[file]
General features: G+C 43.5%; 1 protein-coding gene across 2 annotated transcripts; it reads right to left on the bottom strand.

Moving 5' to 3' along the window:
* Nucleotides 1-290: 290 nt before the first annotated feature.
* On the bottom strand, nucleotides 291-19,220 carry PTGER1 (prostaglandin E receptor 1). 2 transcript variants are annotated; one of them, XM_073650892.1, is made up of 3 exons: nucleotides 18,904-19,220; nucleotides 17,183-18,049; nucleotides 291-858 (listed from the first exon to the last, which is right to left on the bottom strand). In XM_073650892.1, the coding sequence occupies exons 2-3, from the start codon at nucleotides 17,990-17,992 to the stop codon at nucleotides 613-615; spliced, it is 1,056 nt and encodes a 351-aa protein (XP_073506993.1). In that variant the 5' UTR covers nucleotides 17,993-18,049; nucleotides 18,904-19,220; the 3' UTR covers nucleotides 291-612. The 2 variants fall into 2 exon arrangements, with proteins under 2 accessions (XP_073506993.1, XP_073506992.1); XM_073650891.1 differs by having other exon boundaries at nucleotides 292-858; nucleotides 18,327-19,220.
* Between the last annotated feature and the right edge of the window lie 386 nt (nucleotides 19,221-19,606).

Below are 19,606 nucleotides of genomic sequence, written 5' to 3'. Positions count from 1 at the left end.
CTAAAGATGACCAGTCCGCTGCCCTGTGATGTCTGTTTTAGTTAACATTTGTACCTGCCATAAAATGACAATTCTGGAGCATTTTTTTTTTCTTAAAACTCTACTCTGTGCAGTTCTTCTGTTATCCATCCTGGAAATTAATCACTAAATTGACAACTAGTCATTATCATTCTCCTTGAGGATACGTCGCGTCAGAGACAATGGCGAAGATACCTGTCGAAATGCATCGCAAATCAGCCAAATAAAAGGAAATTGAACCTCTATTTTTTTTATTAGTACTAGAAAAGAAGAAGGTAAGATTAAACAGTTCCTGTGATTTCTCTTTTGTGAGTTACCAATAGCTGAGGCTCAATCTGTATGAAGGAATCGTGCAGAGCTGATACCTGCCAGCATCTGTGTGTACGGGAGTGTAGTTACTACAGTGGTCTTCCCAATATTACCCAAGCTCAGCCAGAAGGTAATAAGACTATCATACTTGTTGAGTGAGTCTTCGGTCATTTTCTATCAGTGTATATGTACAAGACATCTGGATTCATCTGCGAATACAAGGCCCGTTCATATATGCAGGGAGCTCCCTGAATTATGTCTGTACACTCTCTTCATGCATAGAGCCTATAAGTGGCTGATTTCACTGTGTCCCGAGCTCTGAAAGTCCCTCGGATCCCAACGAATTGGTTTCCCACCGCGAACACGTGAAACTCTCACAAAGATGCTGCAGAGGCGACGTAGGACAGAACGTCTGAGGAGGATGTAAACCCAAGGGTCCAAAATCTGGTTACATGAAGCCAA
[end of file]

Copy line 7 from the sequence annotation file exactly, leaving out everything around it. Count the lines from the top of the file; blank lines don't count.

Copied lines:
CTAAAGATGACCAGTCCGCTGCCCTGTGATGTCTGTTTTAGTTAACATTTGTACCTGCCATAAAATGACAATTCTGGAGCATTTTTTTTTTCTTAAAACTCTACTCTGTGCAGTTCTTCTGTTATCCATCCTGGAAATTAATCACTAAATTGACAACTAGTCATTATCATTCTCCTTGAGGATACGTCGCGTCAGAGACAATGGCGAAGATACCTGTCGAAATGCATCGCAAATCAGCCAAATAAAAGGAAATTGAACCTCTATTTTTTTTATTAGTACTAGAAAAGAAGAAGGTAAGATTAAACAGTTCCTGTGATTTCTCTTTTGTGAGTTACCAATAGCTGAGGCTCAATCTGTATGAAGGAATCGTGCAGAGCTGATACCTGCCAGCATCTGTGTGTACGGGAGTGTAGTTACTACAGTGGTCTTCCCAATATTACCCAAGCTCAGCCAGAAGGTAATAAGACTATCATACTTGTTGAGTGAGTCTTCGGTCATTTTCTATCAGTGTATATGTACAAGACATCTGGATTCATCTGCGAATACAAGGCCCGTTCATATATGCAGGGAGCTCCCTGAATTATGTCTGTACACTCTCTTCATGCATAGAGCCTATAAGTGGCTGATTTCACTGTGTCCCGAGCTCTGAAAGTCCCTCGGATCCCAACGAATTGGTTTCCCACCGCGAACACGTGAAACTCTCACAAAGATGCTGCAGAGGCGACGTAGGACAGAACGTCTGAGGAGGATGTAAACCCAAGGGTCCAAAATCTGGTTACATGAAGCCAA